Former United manager O'Farrell passes away
Everybody at Manchester United is deeply saddened to learn that our former manager, Frank O’Farrell, has died. He was 94.
While Frank’s 18-month reign at the United helm was an undulating affair, there is no shred of doubt that he was a talented manager and a man of unimpeachable integrity. The abiding frustration is what might have been. At the time of his exit shortly before Christmas 1972, the dignified, softly spoken Irishman’s Old Trafford sojourn could be described as a tale of two vividly contrasting autumns.
In the first autumn, following his appointment in June 1971 to replace Sir Matt Busby, who had returned to the hot-seat as caretaker, O’Farrell led a deliciously entertaining side to a five-point lead in the title race, even if it was, ultimately, Derby County who topped the table at the season’s end.
Alas, in the second autumn, his misfiring, injury-hit Reds endured a poor sequence of results and a heavy defeat at Crystal Palace spelled the end for O’Farrell’s tenure.
As a player, Frank, a train driver’s son born in Cork in 1927, had been a polished wing-half with West Ham United and Preston North End, good enough to collect nine Republic of Ireland caps during the 1950s.
Always obsessed by coaching – he had been part of the renowned West Ham ‘Academy’ which included the likes of Malcolm Allison, John Bond, Ken Brown and another future United boss, Dave Sexton – he climbed the managerial ladder via Weymouth of the Southern League, Torquay United and Leicester City.
O’Farrell guided the Foxes to the 1969 FA Cup final, which they lost to Manchester City, and the Second Division championship in 1971.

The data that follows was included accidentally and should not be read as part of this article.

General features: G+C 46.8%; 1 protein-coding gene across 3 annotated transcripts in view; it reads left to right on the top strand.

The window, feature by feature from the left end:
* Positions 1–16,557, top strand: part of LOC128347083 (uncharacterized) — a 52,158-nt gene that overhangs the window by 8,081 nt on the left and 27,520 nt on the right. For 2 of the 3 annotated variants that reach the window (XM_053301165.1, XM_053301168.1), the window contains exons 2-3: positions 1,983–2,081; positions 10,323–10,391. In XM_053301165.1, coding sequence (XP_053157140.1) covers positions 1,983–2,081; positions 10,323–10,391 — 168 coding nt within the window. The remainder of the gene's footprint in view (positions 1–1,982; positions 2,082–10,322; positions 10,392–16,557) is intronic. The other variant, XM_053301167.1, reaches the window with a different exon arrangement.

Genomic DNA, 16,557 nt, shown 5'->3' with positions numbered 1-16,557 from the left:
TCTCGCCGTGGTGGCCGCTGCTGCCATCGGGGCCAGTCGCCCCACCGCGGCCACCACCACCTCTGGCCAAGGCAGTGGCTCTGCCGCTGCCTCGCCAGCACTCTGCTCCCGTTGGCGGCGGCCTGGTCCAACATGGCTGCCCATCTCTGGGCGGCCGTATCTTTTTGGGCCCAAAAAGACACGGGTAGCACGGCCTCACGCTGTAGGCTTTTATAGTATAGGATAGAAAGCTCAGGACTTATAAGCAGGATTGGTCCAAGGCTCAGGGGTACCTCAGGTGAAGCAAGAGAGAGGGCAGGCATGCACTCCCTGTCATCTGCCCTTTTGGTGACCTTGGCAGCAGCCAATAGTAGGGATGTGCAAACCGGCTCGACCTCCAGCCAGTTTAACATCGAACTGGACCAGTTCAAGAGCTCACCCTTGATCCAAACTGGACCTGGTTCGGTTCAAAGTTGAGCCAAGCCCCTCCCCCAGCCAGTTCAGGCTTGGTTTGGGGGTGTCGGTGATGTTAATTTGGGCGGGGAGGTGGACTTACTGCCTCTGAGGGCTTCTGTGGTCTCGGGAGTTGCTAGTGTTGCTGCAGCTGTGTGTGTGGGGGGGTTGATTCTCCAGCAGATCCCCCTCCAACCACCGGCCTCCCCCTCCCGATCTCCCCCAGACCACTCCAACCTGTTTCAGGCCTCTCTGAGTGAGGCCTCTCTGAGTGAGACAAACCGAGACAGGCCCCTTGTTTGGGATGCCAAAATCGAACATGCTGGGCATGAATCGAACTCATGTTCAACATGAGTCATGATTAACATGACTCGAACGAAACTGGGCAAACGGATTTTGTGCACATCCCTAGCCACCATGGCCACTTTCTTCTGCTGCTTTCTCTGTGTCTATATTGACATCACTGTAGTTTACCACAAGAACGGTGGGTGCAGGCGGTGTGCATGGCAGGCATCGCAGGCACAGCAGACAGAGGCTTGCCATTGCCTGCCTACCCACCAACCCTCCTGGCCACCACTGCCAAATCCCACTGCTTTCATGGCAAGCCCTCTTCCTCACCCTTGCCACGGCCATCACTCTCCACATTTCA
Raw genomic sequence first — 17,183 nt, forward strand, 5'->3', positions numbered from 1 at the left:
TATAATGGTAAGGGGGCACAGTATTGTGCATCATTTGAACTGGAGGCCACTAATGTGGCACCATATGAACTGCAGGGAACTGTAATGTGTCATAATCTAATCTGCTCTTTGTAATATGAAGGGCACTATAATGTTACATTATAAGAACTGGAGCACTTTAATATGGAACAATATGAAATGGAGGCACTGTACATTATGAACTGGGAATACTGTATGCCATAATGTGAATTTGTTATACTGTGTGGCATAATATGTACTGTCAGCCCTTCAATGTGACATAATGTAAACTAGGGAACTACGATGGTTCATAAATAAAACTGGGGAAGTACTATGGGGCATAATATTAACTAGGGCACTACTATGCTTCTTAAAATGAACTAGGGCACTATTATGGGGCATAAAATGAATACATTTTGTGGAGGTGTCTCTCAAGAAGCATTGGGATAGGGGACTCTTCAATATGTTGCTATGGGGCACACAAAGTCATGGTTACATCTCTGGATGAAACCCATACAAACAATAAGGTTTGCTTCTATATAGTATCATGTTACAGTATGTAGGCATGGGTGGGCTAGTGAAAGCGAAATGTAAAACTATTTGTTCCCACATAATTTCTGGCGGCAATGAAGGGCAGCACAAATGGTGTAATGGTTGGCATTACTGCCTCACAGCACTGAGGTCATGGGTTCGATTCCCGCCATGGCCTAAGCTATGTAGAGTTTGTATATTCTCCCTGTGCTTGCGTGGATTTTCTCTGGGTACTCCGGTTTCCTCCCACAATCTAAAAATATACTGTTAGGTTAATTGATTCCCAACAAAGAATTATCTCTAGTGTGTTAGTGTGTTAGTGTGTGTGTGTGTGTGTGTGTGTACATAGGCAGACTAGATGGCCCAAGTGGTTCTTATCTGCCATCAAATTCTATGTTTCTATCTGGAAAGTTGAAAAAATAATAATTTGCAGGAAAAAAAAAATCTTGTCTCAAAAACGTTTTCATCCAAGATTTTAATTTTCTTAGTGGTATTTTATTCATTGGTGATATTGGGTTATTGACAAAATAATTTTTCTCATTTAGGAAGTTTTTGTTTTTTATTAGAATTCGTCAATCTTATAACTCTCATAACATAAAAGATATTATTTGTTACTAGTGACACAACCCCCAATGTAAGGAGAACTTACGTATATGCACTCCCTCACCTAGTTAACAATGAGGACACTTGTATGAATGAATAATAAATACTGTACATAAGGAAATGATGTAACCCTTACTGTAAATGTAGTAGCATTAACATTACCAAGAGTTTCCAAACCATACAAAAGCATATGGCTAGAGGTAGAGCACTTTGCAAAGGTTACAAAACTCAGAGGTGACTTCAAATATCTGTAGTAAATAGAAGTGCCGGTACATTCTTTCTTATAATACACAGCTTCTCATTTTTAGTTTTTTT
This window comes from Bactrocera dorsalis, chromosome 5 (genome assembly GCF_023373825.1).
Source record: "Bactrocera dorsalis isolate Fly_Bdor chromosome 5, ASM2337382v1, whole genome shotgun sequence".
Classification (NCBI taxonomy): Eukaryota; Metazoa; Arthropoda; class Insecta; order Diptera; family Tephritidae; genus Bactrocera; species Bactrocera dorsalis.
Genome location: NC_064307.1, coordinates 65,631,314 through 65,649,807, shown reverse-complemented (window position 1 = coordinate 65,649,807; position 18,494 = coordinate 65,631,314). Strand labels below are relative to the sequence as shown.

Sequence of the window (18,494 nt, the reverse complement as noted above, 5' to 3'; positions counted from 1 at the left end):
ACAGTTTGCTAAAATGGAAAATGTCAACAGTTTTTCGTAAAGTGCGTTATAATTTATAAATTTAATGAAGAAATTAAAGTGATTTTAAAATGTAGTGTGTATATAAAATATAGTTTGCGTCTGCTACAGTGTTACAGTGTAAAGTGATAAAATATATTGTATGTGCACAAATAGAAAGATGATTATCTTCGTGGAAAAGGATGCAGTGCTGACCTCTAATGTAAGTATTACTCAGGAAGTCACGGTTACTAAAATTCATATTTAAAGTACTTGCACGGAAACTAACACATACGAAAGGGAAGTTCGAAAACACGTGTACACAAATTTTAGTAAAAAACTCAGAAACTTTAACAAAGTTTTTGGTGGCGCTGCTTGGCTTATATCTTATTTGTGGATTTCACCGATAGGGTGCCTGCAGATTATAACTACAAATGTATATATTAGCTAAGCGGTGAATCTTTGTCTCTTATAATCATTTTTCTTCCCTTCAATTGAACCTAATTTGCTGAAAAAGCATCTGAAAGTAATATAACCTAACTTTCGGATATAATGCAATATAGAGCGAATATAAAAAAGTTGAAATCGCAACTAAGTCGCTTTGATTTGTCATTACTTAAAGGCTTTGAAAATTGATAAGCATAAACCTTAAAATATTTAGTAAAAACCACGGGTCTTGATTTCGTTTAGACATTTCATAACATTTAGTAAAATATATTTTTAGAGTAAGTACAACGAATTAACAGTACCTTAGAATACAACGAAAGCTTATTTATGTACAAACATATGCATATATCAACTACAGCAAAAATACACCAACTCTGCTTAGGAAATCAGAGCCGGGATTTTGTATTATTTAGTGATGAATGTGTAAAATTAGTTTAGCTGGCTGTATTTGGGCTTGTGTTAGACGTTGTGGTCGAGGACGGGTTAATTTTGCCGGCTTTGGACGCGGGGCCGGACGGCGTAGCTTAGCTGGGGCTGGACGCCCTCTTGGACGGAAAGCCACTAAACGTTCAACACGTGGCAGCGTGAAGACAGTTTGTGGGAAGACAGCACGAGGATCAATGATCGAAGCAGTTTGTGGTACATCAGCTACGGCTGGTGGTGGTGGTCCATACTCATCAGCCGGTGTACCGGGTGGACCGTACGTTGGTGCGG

United were sufficiently impressed by his cocktail of footballing expertise, strength of character, single-minded dedication and transparent honesty to hand him the demanding task of bringing back the glory days to Old Trafford after three seasons of under-achievement.
It was a colossal assignment beset by problems. With several of the 1968 European Cup winners ageing or suffering from nagging injuries, a major team rebuild was urgently needed. Against all odds, O’Farrell’s United got off to a sparkling start, losing only two of their opening 20 games and surging to the First Division summit.
Despite his growing personal difficulties, George Best thrived under Frank’s management on the field, scoring 14 times in that sequence, including two fabulous hat-tricks and a goal of unforgettable individual brilliance at home to Sheffield United.
Fatigue left United 10 points off title winners Derby by the end of the campaign, and a spate of injuries merely parlayed that jaded form into the 1972/73 season. By Christmas, spooked by the prospect of relegation, the board replaced O’Farrell with Tommy Docherty in a bid to remain in the top flight. That Docherty was only able to delay demotion by a season underlined how big a rebuild had faced any manager in the Old Trafford hot-seat in the immediate post-Busby years.
O’Farrell had been unfortunate. His first two sallies into the transfer market were inspired, but while defender Martin Buchan embarked on a lengthy, magnificent United career, the prolific attacker Ian Storey-Moore soon saw his playing days ended by injury.
After his departure, Frank went on to manage Cardiff City and the Iran national side before putting in two more stints with Torquay ahead of retirement. He lamented the fact that he had not been give more time to implement a long-term project at Old Trafford and, while we will never know how that might have turned out, we do know that we will always be grateful for his willingness to take the tiller at such a tricky point in the club’s history.
Staff at United send their condolences to Frank's family and friends at this difficult time.